Tuesday, November 28, 2006
Embracing the Pink
For a long time I was not part of the pink ribbon club. I have blogged about the big pink marketing machine known as breast cancer awareness, whether it comes in the form of a month or as a surprise attack throughout the year. I have shared how I struggle with the marketing aspect and that I find the month uncomfortable at times. Many of you did too and I was right there with you, even though I am indeed part of the breast cancer community. Do you understand? I. was. right. there. with. you.

This year, I tried to find peace, a middle ground so to speak. I learned about all the advances that breast cancer research lends to other cancer treatments including lung cancer, head and neck cancers, and others. This helped me to realize that the fifty cents from M&Ms resounded throughout the entire cancer community. Not such a bad deal when you consider how those fifty cents add up over time and across many vendors.

Since October I have read one too many pieces about how other cancers are slighted because they don’t get the same attention, how lung cancer is actually the number one killer among women and should get more attention, and blah blah blah, wine, wine, cry. Well now, all of my anti-pink friends who I am lovingly calling the bitchers and moaners in the blogospere, you have pushed me over the edge. Let’s examine the facts:

1. First, we are a nation obsessed with breasts. No, let me restate that. We are an international people obsessed with breasts. There is nothing sexy about lungs. Nothing sexy about your pancreas either. No one (except perhaps your doctor) will judge you or promote you or ask you out to dinner based on the appearance of your liver. Who wouldn’t want to save the breasts? Hell, I still wish I could have saved my own. There is even a line of t-shirts dedicated to the cause.

2. This is serious (any time I use stats I’m serious). According to the National Lung Cancer Partnership, 82,000 women will be diagnosed with lung cancer this year and 68,510 will die from the disease. Yes, the mortality rate is deplorable; however, according to the Komen Foundation, 212,000 women will be diagnosed with breast cancer in 2006 and 40,970 will die from this disease. While the mortality rate is lower, the rate of diagnosis is two and half times greater. And guess what? The mortality rate was MUCH higher when we weren’t raising funds for research, treatment, and early detection.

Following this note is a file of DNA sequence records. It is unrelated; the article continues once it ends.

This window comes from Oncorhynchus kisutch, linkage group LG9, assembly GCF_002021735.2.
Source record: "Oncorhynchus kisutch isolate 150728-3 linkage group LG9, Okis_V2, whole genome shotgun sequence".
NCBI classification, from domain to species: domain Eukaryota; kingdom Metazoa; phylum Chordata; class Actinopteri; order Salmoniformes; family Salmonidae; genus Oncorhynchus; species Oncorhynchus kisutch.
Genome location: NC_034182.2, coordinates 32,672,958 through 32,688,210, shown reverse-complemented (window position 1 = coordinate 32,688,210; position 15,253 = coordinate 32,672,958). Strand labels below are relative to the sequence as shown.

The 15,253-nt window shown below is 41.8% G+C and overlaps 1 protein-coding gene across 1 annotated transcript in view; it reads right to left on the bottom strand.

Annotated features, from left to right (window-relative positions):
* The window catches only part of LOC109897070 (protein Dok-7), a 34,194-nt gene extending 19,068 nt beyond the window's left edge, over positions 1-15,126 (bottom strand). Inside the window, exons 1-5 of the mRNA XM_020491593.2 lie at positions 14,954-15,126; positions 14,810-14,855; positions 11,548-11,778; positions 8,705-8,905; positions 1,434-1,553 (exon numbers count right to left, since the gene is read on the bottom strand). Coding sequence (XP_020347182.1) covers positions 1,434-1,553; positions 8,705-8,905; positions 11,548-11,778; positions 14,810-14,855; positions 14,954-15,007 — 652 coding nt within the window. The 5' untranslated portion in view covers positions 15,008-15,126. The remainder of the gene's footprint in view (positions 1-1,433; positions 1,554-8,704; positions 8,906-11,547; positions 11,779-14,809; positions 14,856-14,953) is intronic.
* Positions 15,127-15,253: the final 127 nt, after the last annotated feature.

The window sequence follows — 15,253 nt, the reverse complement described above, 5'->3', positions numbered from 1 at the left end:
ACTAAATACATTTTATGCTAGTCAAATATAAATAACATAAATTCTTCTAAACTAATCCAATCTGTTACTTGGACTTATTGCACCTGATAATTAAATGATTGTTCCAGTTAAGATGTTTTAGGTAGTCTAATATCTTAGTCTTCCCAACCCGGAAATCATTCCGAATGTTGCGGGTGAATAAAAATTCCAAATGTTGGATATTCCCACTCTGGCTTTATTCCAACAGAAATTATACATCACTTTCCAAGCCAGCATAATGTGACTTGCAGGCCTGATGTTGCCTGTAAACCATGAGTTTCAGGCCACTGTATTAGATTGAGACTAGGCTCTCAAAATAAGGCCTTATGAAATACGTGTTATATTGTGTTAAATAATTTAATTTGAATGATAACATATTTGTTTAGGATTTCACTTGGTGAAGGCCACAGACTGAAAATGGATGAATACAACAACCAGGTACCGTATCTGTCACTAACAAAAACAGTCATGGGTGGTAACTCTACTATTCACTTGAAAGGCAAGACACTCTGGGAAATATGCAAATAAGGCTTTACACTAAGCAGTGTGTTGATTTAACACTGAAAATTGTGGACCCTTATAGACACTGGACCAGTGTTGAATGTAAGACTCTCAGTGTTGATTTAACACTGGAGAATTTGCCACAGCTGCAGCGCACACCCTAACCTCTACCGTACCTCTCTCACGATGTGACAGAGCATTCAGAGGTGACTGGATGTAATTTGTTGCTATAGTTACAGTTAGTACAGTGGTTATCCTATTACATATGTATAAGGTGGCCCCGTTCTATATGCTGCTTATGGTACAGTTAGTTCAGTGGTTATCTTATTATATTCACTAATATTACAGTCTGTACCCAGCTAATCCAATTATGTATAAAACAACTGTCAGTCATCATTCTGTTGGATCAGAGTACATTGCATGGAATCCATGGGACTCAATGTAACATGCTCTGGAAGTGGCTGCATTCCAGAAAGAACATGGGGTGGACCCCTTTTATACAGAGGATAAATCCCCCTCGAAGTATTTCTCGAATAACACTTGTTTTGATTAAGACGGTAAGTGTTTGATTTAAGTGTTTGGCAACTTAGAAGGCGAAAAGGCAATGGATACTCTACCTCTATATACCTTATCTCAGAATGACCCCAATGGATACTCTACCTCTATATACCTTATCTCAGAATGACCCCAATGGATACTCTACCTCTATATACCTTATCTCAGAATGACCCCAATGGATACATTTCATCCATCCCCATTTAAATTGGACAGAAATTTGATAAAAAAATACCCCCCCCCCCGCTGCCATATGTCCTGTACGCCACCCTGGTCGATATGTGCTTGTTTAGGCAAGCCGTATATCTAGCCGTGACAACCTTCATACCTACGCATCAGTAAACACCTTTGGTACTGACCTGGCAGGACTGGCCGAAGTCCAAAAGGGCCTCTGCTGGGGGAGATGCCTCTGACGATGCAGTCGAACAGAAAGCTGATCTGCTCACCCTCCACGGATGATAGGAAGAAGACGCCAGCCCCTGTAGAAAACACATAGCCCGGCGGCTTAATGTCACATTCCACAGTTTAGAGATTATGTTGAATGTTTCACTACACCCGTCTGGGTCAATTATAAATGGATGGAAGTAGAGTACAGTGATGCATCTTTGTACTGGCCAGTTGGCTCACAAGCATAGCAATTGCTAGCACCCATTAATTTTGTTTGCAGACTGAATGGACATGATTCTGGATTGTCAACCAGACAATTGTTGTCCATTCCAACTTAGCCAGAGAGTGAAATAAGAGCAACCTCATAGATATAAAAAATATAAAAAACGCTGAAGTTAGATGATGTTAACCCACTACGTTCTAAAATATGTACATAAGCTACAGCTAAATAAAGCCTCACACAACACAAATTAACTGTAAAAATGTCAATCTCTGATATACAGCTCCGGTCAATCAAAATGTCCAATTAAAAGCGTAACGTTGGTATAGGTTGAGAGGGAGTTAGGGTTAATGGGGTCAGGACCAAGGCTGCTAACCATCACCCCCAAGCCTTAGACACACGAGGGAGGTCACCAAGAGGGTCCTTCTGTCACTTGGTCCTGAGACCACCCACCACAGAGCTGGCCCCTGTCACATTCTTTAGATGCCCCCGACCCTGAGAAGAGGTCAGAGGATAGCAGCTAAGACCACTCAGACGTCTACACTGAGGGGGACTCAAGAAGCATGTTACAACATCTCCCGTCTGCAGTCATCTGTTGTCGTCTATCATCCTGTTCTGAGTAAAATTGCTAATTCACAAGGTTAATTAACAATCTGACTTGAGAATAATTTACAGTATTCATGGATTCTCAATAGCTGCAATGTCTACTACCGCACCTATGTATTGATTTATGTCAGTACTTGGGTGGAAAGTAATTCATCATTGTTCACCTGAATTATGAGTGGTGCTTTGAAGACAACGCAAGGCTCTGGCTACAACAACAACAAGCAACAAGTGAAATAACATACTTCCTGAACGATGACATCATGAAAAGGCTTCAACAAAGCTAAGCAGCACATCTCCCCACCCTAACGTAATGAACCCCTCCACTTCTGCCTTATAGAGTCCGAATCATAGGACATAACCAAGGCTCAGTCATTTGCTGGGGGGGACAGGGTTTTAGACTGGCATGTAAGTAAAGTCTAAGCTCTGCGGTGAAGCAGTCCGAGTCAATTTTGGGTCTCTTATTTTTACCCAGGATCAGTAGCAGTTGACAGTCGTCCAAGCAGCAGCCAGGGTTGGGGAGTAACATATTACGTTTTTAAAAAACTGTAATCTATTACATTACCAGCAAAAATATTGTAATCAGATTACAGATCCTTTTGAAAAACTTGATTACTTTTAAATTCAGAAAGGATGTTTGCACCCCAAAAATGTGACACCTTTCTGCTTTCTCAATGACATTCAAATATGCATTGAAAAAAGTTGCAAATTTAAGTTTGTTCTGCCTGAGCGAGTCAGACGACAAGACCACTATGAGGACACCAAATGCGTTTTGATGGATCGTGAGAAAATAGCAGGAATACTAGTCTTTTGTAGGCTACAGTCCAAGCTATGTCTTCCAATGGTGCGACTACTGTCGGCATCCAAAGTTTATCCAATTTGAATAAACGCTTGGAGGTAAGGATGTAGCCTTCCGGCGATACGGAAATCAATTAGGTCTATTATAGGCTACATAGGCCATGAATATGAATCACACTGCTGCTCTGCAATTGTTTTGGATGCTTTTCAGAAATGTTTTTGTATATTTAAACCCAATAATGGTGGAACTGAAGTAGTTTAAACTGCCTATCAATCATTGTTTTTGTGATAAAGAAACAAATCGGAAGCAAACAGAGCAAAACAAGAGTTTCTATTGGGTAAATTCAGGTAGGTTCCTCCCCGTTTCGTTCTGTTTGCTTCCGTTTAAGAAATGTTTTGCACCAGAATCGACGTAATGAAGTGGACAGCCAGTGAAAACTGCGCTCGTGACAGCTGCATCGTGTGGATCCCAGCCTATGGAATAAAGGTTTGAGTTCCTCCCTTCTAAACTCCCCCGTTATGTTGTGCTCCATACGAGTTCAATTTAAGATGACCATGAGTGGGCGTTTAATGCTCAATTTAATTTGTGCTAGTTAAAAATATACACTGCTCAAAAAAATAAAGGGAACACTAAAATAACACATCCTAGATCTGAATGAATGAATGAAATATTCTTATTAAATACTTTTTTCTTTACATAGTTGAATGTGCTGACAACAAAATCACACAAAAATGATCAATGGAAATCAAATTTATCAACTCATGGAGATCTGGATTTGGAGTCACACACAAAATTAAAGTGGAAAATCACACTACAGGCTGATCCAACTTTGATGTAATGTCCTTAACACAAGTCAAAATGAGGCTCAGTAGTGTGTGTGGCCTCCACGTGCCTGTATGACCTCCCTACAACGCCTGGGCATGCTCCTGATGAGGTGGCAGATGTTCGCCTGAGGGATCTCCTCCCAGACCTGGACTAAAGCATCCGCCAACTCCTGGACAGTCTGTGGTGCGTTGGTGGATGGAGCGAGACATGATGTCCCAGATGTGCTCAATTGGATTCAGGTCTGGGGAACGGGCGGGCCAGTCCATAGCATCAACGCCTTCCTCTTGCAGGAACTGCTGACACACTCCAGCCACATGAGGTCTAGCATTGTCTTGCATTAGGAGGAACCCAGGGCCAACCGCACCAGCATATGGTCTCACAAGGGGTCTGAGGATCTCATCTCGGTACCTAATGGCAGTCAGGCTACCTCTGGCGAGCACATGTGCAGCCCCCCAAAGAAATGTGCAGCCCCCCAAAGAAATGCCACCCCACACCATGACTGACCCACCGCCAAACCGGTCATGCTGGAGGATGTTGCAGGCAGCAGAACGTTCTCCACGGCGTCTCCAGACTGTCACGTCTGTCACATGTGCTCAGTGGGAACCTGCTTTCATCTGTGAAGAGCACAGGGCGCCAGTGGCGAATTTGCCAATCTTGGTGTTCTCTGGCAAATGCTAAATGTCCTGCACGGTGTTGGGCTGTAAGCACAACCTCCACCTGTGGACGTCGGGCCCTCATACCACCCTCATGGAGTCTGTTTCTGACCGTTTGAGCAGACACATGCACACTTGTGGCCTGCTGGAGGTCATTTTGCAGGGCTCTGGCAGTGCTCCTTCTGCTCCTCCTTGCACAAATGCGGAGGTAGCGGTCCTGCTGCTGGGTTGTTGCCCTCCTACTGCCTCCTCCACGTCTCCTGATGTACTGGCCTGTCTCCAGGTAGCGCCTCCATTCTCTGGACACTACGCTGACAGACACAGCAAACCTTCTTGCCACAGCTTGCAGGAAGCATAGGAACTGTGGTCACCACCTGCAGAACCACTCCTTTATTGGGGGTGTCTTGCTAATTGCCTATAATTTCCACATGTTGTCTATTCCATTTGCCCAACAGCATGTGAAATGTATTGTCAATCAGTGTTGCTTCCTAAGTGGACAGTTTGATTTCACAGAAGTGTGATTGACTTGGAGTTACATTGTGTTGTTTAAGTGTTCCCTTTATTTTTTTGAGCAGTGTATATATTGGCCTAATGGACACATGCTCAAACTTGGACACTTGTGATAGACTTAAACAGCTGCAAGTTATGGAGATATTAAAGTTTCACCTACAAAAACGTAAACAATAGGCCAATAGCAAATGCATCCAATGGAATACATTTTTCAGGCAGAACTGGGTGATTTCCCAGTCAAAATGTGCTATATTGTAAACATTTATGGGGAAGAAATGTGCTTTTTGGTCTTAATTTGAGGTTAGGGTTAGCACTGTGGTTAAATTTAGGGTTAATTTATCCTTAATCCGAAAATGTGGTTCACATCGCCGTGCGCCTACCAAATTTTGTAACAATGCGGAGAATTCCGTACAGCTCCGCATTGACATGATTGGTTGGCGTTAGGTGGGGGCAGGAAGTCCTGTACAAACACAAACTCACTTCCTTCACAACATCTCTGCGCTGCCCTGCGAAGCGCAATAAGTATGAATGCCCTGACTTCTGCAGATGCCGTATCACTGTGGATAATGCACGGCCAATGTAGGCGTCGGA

Put these two items together and what does it mean? There are a whole lot more breast cancer survivors out there to raise awareness and be the squeaky wheel. And while yes, we are alive to tell our stories, we have also been through hell. In the seventies and early eighties, mastectomy was the only way to go and everything was removed down to the chest wall muscle. Women were left visibly deformed and ravaged with no insurance benefits for reconstruction. Many of us know the lifelong side-effects of chemo, but in the early days of chemo the patients suffered even greater. Through research and clinical trials we have become smarter. Lumpectomies are performed when possible and chemo and radiation are limited in duration to what is known to be effective.

We have taken these experiences and brought them to light and the corporate community responded to our pleas for help. Sure, it helps them too, but it helps us all. If contributing to breast cancer awareness were not profitable for the vendor, it would not continue to occur. Whether you embrace the pink or not, somebody is out there buying up the Campbell’s Soup faster than you can schedule your annual mammogram.

Next time you are complaining about breast cancer awareness, remember that when you or someone you know is being treated for ovarian cancer or head & neck cancer that the drugs that are being administered were developed to fight breast cancer and through research found to be effective for other cancers as well. Next time you complain about the color pink remember that research for breast cancer resonates through the entire cancer community. Next time you complain about the barrage of products on the store shelves, remember that one of those 212,000 women diagnosed could be you or your mother or your sister or your wife. Next time you complain about how your cancer doesn’t get the same attention as my cancer, remember that all cancers are our cancers and any contribution we make to one effects us all.

And next time you complain about any of this, remember that you made me cross over to the pink side.
Written by Jeannette Vagnozzi
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Name: Jeannette
Location: Southern California, USA

This is my story about being diagnosed with breast cancer at age 39. I thought I was out of the woods, but four years late it came back. This is my quest to be a two-time survivor.

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